Argentina import controls put brake on bike sales
Summer has arrived in the Southern Hemisphere, and bicyclists all over the Argentine capital have hit the streets to enjoy the warm weather. That means this should be peak season for bicycle manufacturers and shops all over town, but the ride hasn’t been so smooth this year.
Instead, economic dysfunction has curtailed any possible boom. Cardboard boxes full of partially assembled mountain bikes, missing a pedal, seat or handlebars and unable to be sold, gather dust in a corner of the Musetta bicycle factory in suburban Buenos Aires. Meanwhile, they’re running out of stock at Nodari Bikes, a neighborhood cycling store.
Civic leaders have tried to make Buenos Aires a bicycle-friendly city, but that’s been stymied by another government initiative – protectionist import bans designed to spur domestic production that have instead strangled supplies of everything from bananas to prescription drugs.
Enacted by the national government on Feb. 1, the new laws block or restrict the importing of some 600 goods while requiring foreign companies to partner with local manufacturers. That’s helped Argentina’s domestic manufacturing capacity rebound, while unemployment has dropped and the nation’s balance of trade has improved. But many products are also hard to find, pushing up prices and further heating up inflation.
For cyclists, fewer bikes are available because the business mostly relies on foreign-made parts.
“We’re selling the little that remains and sort of waiting to see what happens next,” said bike shop owner Claudio Nodari. “It’s too bad because biking was growing – this was a moment of opportunity.”
A record 1.8 million bicycles were sold in Argentina in 2011, and the industry had predicted sales would surpass 2 million bikes in 2012, producing an estimated $510 million in revenue.
Now, the Argentine Bicycle Chamber of Commerce and Industry estimates some 1.6 million bikes will be sold in 2012. And that number would have been lower but for a Buenos Aires city program that offered loans of up to $600 per bike purchase, the group says. In its first week, the financing program drew 4,000 requests at the 21 bike shops taking part.
If anything, Argentines have learned how to be creative, as President Cristina Fernandez imposes tight currency controls and other economic measures designed to fight high inflation and stop the flight of dollars.
Musetta owner Adrian Giuliani has had to call off plans to expand into producing high-end specialty and mountain bikes. Instead, the factory is making parts such as seat posts specifically hit by the import restrictions and also turning out simpler bikes.
“Instead of expanding to new models, we are producing many children’s and cruiser bikes that don’t require many imported parts. And business is steady,” Giuliani said.
At manufacturer Bicicletas Enrique in the northwest Argentine city of Corboda, president Enrique Espanon says business will end the year down 15 percent from 2011. The manufacturer depends on foreign parts for much of its production.
Business leaders say the controls have forced companies of all types to come up with creative strategies just to keep going. Italian car maker Porsche, for example, is exporting Argentine wine, while BMW is exporting rice to meet a required balance in selling foreign- and domestically-produced goods.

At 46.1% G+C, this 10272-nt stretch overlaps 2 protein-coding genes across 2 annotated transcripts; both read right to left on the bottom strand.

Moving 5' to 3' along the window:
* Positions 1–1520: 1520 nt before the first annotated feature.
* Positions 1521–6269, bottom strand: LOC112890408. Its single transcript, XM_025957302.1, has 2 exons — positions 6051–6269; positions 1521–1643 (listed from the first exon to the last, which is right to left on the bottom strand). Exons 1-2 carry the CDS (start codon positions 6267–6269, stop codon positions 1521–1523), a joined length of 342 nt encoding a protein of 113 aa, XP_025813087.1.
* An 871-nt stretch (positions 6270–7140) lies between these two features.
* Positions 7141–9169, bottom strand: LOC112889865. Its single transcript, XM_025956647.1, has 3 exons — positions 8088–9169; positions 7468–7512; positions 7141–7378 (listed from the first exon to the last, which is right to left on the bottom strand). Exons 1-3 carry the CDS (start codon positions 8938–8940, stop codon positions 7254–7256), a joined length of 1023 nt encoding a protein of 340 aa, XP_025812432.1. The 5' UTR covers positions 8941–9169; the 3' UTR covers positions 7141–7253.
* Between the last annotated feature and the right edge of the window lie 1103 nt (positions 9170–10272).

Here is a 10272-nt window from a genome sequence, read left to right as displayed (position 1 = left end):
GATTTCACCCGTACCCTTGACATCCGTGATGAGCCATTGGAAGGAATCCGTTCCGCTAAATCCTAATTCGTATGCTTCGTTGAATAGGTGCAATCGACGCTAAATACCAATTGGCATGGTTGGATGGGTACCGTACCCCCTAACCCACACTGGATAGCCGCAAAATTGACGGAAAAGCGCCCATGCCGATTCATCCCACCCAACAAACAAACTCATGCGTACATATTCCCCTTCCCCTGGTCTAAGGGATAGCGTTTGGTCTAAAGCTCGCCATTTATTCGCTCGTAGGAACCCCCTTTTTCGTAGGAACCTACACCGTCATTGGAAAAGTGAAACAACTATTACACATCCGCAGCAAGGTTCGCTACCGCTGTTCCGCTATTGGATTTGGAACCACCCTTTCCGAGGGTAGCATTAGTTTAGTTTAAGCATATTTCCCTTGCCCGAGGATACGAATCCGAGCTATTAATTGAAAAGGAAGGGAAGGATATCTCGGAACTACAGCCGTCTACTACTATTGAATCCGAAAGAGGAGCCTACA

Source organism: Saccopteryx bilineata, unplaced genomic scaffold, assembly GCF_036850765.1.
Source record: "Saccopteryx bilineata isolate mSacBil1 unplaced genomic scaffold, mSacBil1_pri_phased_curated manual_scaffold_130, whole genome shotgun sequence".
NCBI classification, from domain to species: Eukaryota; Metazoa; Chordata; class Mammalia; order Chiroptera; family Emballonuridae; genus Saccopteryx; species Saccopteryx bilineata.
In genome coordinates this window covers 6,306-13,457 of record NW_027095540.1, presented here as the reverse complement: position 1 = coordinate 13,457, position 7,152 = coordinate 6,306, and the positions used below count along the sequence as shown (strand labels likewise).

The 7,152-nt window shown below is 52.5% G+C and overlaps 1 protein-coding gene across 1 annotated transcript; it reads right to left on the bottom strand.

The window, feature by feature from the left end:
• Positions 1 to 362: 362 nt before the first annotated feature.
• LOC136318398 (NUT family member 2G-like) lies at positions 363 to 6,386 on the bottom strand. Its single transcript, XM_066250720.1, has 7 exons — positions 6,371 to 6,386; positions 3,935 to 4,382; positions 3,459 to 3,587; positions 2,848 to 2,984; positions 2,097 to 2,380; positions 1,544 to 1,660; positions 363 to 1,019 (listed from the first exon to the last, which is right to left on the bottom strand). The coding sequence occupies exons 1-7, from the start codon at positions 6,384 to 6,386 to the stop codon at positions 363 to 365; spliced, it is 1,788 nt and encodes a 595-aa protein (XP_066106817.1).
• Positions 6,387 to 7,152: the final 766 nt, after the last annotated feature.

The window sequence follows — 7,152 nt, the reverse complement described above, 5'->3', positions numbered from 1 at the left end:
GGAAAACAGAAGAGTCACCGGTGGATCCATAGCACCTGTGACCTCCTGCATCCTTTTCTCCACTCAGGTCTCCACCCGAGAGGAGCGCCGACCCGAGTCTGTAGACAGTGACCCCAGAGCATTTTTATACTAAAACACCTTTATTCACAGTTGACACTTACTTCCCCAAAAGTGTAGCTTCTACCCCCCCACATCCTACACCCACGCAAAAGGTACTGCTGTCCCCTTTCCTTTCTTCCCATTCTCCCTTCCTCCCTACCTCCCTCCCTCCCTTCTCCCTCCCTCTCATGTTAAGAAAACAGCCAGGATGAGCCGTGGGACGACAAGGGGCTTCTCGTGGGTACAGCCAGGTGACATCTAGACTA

Argentina’s bike sector, however, wasn’t prepared to export or otherwise meet local demand, which meant the price of bikes and bike parts has shot up and stock is dwindling, says the bicycle chamber’s president, Claudio Canaglia.
At Nodari, a Mongoose bicycle that retails for $150 in the United States now costs the equivalent of $700 in Argentina.
Virtually all high-end bikes use imported parts, made mostly in Asia. When Nodari’s shop can’t find such foreign parts, it goes to local manufacturers, despite the inconsistent quantity and quality of their products, the store’s owner said.
“I’ve had some trouble getting parts for my bike,” says cyclist Diana June Tansey. “It took three stores to find a tube, and then I paid $20 for it, when they normally cost $5 to $10.”
Hybrid bikes ridden by many for recreation also require a portion of imported parts, though not as many. Canaglia says that out of the 42 parts that make up a hybrid bike, just one or two may be imported, such as a chain, sprocket or handlebars. But without those parts, the bike is useless and unsellable, he says.
“Last year, imports represented just 11 percent of the industry,” Canaglia said. “But that 11 percent is blocking our entire economy.”
On the street, the restrictions mean more cyclists riding retro beach bikes with fat seats and wide handlebars, while those who want a higher-end ride suffer.
“It’s like going from a Mercedes Benz to a 1970 Citroen,” complained Nodari, the bicycle shop owner. “It’s taking our business back to where it began.”
Following a regional trend, Argentines have been increasingly giving up cars for bicycles, with the number of cyclists in Buenos Aires alone rising from 30,000 to 150,000 over the past three years, the city’s government says. Bike sales surpassed used car sales in 2011.
Through its “Better on Bike” program, Buenos Aires has built almost 50 miles of bike lanes since 2009, and more than 30 miles are planned for next year.
“The world’s biggest cities, such as Paris, New York, Barcelona and Bogota, have adopted the bicycle,” said Sonia Fakiel, a spokeswoman for the city’s transportation agency. “It’s a strategic way to ease traffic and promote sustainability.”
Most cyclists haven’t let the restrictions stop them from riding, as the army of bikes on the city’s streets this summer proves.
“For so long the people didn’t have anywhere to ride their bikes,” Nodari said. “But now, with all these bike lanes, they’re bringing in grandpa’s old bike and asking me to fix it up.”